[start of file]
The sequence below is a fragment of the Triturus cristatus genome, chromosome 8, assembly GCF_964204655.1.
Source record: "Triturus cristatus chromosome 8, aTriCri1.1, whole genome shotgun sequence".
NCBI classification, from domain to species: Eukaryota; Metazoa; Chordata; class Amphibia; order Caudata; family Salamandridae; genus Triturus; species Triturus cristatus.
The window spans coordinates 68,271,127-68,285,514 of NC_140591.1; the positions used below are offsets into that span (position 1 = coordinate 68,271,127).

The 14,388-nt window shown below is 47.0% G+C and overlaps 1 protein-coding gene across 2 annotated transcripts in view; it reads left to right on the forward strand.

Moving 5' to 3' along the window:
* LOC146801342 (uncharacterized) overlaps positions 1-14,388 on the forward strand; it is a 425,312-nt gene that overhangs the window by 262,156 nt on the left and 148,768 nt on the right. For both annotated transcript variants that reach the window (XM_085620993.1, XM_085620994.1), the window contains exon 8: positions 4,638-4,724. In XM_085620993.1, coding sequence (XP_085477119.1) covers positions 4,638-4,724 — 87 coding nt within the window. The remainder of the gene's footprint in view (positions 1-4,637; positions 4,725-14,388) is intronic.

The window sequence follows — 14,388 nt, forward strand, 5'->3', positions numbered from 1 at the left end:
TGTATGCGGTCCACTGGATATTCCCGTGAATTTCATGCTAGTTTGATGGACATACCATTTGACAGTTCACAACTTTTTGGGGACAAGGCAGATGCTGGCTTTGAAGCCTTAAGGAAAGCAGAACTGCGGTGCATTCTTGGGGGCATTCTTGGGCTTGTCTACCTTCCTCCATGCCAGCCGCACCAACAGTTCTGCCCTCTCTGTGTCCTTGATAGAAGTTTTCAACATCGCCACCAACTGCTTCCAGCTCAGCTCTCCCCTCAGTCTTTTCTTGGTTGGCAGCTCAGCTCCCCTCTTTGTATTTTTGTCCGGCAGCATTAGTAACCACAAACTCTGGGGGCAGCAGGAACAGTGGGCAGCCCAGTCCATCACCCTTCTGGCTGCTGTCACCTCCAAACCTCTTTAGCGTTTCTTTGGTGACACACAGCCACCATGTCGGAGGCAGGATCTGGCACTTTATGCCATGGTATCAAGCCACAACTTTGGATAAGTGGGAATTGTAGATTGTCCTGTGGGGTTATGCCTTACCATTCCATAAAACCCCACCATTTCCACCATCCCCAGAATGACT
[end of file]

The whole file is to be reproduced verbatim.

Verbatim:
The sequence below is a fragment of the Triturus cristatus genome, chromosome 8, assembly GCF_964204655.1.
Source record: "Triturus cristatus chromosome 8, aTriCri1.1, whole genome shotgun sequence".
NCBI classification, from domain to species: Eukaryota; Metazoa; Chordata; class Amphibia; order Caudata; family Salamandridae; genus Triturus; species Triturus cristatus.
The window spans coordinates 68,271,127-68,285,514 of NC_140591.1; the positions used below are offsets into that span (position 1 = coordinate 68,271,127).

The 14,388-nt window shown below is 47.0% G+C and overlaps 1 protein-coding gene across 2 annotated transcripts in view; it reads left to right on the forward strand.

Moving 5' to 3' along the window:
* LOC146801342 (uncharacterized) overlaps positions 1-14,388 on the forward strand; it is a 425,312-nt gene that overhangs the window by 262,156 nt on the left and 148,768 nt on the right. For both annotated transcript variants that reach the window (XM_085620993.1, XM_085620994.1), the window contains exon 8: positions 4,638-4,724. In XM_085620993.1, coding sequence (XP_085477119.1) covers positions 4,638-4,724 — 87 coding nt within the window. The remainder of the gene's footprint in view (positions 1-4,637; positions 4,725-14,388) is intronic.

The window sequence follows — 14,388 nt, forward strand, 5'->3', positions numbered from 1 at the left end:
TGTATGCGGTCCACTGGATATTCCCGTGAATTTCATGCTAGTTTGATGGACATACCATTTGACAGTTCACAACTTTTTGGGGACAAGGCAGATGCTGGCTTTGAAGCCTTAAGGAAAGCAGAACTGCGGTGCATTCTTGGGGGCATTCTTGGGCTTGTCTACCTTCCTCCATGCCAGCCGCACCAACAGTTCTGCCCTCTCTGTGTCCTTGATAGAAGTTTTCAACATCGCCACCAACTGCTTCCAGCTCAGCTCTCCCCTCAGTCTTTTCTTGGTTGGCAGCTCAGCTCCCCTCTTTGTATTTTTGTCCGGCAGCATTAGTAACCACAAACTCTGGGGGCAGCAGGAACAGTGGGCAGCCCAGTCCATCACCCTTCTGGCTGCTGTCACCTCCAAACCTCTTTAGCGTTTCTTTGGTGACACACAGCCACCATGTCGGAGGCAGGATCTGGCACTTTATGCCATGGTATCAAGCCACAACTTTGGATAAGTGGGAATTGTAGATTGTCCTGTGGGGTTATGCCTTACCATTCCATAAAACCCCACCATTTCCACCATCCCCAGAATGACT